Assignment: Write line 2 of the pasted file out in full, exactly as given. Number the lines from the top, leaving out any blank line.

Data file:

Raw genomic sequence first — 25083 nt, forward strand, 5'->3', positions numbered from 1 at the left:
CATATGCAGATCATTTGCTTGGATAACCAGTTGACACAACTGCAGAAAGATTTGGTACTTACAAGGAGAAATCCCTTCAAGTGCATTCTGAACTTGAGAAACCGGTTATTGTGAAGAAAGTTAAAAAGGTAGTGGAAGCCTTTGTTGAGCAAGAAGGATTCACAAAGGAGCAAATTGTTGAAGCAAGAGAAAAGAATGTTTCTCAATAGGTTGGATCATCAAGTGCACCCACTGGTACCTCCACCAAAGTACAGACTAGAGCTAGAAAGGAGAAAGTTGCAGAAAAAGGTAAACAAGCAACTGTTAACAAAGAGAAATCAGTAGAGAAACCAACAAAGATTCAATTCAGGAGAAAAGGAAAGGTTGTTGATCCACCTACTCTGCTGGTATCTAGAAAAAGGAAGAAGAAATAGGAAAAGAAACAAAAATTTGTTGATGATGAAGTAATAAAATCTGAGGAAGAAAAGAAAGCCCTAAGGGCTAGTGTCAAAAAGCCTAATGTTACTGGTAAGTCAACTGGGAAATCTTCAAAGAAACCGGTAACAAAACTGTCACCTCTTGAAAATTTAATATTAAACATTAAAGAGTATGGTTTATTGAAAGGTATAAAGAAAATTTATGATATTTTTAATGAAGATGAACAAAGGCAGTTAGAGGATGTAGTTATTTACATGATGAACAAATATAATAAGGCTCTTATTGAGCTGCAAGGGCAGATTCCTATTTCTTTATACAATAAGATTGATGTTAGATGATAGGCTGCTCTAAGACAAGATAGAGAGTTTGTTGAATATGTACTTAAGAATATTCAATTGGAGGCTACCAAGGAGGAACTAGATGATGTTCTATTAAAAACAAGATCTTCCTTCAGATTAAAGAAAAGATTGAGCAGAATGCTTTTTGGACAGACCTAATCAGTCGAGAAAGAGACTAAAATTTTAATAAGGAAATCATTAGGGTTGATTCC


CATATGCAGATCATTTGCTTGGATAACCAGTTGACACAACTGCAGAAAGATTTGGTACTTACAAGGAGAAATCCCTTCAAGTGCATTCTGAACTTGAGAAACCGGTTATTGTGAAGAAAGTTAAAAAGGTAGTGGAAGCCTTTGTTGAGCAAGAAGGATTCACAAAGGAGCAAATTGTTGAAGCAAGAGAAAAGAATGTTTCTCAATAGGTTGGATCATCAAGTGCACCCACTGGTACCTCCACCAAAGTACAGACTAGAGCTAGAAAGGAGAAAGTTGCAGAAAAAGGTAAACAAGCAACTGTTAACAAAGAGAAATCAGTAGAGAAACCAACAAAGATTCAATTCAGGAGAAAAGGAAAGGTTGTTGATCCACCTACTCTGCTGGTATCTAGAAAAAGGAAGAAGAAATAGGAAAAGAAACAAAAATTTGTTGATGATGAAGTAATAAAATCTGAGGAAGAAAAGAAAGCCCTAAGGGCTAGTGTCAAAAAGCCTAATGTTACTGGTAAGTCAACTGGGAAATCTTCAAAGAAACCGGTAACAAAACTGTCACCTCTTGAAAATTTAATATTAAACATTAAAGAGTATGGTTTATTGAAAGGTATAAAGAAAATTTATGATATTTTTAATGAAGATGAACAAAGGCAGTTAGAGGATGTAGTTATTTACATGATGAACAAATATAATAAGGCTCTTATTGAGCTGCAAGGGCAGATTCCTATTTCTTTATACAATAAGATTGATGTTAGATGATAGGCTGCTCTAAGACAAGATAGAGAGTTTGTTGAATATGTACTTAAGAATATTCAATTGGAGGCTACCAAGGAGGAACTAGATGATGTTCTATTAAAAACAAGATCTTCCTTCAGATTAAAGAAAAGATTGAGCAGAATGCTTTTTGGACAGACCTAATCAGTCGAGAAAGAGACTAAAATTTTAATAAGGAAATCATTAGGGTTGATTCC